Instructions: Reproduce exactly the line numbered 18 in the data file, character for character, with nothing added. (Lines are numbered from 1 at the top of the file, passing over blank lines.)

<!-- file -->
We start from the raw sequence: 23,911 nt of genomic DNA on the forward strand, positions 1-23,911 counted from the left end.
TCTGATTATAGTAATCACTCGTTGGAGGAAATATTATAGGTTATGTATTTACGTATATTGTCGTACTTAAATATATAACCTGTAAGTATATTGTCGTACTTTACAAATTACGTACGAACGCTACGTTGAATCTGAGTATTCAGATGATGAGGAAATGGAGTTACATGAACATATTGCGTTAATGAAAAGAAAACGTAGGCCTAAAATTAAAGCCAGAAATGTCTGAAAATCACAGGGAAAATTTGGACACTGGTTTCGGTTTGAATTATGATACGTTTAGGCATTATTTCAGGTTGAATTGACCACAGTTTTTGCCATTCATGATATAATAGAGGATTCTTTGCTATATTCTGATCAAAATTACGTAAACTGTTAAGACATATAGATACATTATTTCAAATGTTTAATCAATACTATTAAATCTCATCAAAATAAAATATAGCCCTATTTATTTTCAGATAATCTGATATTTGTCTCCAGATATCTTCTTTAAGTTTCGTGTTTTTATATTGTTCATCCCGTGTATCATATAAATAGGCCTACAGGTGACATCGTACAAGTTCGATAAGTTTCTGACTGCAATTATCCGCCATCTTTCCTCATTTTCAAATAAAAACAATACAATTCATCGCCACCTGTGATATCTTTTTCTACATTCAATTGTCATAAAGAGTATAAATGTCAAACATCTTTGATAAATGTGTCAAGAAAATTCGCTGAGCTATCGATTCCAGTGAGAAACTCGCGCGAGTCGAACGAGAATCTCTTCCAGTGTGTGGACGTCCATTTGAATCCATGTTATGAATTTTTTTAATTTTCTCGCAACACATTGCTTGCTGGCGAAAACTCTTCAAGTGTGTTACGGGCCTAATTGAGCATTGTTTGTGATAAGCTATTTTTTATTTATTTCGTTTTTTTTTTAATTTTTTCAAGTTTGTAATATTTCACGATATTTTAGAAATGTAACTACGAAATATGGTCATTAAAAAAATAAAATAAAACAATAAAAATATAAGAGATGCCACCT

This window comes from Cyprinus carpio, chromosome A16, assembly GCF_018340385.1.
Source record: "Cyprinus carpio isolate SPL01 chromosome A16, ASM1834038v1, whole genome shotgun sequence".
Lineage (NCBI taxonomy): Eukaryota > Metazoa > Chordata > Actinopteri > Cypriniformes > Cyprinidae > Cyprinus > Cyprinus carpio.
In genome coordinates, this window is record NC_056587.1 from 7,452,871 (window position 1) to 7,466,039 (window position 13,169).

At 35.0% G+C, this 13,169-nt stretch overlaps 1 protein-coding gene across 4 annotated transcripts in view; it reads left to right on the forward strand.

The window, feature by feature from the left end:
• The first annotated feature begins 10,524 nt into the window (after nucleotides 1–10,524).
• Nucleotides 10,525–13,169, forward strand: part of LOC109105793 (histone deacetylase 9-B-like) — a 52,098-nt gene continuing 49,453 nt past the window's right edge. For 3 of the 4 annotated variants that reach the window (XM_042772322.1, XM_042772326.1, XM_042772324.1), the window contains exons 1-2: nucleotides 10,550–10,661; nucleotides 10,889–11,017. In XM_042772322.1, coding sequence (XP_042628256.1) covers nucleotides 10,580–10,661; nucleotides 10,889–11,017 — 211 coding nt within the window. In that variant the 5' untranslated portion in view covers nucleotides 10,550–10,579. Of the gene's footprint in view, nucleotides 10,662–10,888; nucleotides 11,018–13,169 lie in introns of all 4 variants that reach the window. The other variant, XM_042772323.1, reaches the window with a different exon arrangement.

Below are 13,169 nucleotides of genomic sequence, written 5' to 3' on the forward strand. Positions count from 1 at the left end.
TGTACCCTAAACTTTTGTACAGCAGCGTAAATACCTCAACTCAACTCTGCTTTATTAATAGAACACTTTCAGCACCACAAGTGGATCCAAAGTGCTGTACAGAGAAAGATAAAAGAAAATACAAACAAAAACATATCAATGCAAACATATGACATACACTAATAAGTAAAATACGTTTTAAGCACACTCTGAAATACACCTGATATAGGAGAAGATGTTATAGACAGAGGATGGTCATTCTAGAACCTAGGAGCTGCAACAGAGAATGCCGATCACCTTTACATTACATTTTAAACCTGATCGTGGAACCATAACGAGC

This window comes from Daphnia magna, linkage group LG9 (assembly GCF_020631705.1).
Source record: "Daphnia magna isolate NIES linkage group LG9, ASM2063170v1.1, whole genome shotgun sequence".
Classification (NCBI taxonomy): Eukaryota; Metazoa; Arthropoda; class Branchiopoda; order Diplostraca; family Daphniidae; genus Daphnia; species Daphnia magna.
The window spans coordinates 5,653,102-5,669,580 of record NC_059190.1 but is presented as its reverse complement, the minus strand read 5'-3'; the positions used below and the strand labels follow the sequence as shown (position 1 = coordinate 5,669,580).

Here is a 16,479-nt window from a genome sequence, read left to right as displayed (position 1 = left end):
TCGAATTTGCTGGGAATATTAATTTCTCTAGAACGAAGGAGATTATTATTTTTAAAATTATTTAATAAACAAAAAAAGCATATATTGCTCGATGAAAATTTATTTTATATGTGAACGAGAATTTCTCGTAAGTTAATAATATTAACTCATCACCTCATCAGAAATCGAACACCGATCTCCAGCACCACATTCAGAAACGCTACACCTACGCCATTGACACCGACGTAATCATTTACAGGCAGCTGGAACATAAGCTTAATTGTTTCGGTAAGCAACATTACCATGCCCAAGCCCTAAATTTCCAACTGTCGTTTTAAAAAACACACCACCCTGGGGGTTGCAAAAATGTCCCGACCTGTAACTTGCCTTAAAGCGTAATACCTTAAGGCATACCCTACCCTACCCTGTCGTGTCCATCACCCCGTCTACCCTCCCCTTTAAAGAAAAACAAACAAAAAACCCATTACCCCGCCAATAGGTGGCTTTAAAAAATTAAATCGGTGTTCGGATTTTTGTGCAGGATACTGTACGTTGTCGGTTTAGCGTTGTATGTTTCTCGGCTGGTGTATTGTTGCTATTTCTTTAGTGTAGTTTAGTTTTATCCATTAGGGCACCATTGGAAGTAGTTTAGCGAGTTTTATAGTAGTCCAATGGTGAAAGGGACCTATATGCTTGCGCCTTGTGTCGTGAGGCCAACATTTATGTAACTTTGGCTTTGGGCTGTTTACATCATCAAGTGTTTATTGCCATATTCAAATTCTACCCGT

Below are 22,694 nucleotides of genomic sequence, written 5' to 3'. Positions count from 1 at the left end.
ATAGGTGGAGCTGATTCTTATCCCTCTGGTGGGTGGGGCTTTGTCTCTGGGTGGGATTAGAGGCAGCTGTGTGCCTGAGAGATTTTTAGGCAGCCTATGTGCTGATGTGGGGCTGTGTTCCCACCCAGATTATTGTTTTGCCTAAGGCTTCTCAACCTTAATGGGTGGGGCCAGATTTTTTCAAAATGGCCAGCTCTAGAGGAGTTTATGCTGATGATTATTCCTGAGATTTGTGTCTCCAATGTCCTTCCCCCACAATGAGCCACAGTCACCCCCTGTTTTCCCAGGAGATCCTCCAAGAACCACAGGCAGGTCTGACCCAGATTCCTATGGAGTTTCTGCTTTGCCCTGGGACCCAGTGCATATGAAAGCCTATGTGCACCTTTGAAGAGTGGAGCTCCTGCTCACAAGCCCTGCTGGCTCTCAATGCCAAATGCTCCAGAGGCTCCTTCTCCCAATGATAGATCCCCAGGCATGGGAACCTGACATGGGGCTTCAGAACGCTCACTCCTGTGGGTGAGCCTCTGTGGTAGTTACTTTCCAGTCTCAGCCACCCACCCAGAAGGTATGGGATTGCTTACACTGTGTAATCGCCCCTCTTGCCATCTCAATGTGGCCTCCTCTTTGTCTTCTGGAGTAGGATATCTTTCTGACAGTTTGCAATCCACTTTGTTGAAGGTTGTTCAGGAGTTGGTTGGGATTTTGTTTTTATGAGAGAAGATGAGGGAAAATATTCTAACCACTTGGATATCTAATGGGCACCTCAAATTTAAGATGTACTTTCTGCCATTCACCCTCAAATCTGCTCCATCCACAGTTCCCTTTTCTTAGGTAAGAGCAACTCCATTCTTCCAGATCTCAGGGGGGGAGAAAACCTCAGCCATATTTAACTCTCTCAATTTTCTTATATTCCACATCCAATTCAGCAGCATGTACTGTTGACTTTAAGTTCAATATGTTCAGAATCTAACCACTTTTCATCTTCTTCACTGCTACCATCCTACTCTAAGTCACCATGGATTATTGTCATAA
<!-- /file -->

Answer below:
TCGAATTTGCTGGGAATATTAATTTCTCTAGAACGAAGGAGATTATTATTTTTAAAATTATTTAATAAACAAAAAAAGCATATATTGCTCGATGAAAATTTATTTTATATGTGAACGAGAATTTCTCGTAAGTTAATAATATTAACTCATCACCTCATCAGAAATCGAACACCGATCTCCAGCACCACATTCAGAAACGCTACACCTACGCCATTGACACCGACGTAATCATTTACAGGCAGCTGGAACATAAGCTTAATTGTTTCGGTAAGCAACATTACCATGCCCAAGCCCTAAATTTCCAACTGTCGTTTTAAAAAACACACCACCCTGGGGGTTGCAAAAATGTCCCGACCTGTAACTTGCCTTAAAGCGTAATACCTTAAGGCATACCCTACCCTACCCTGTCGTGTCCATCACCCCGTCTACCCTCCCCTTTAAAGAAAAACAAACAAAAAACCCATTACCCCGCCAATAGGTGGCTTTAAAAAATTAAATCGGTGTTCGGATTTTTGTGCAGGATACTGTACGTTGTCGGTTTAGCGTTGTATGTTTCTCGGCTGGTGTATTGTTGCTATTTCTTTAGTGTAGTTTAGTTTTATCCATTAGGGCACCATTGGAAGTAGTTTAGCGAGTTTTATAGTAGTCCAATGGTGAAAGGGACCTATATGCTTGCGCCTTGTGTCGTGAGGCCAACATTTATGTAACTTTGGCTTTGGGCTGTTTACATCATCAAGTGTTTATTGCCATATTCAAATTCTACCCGT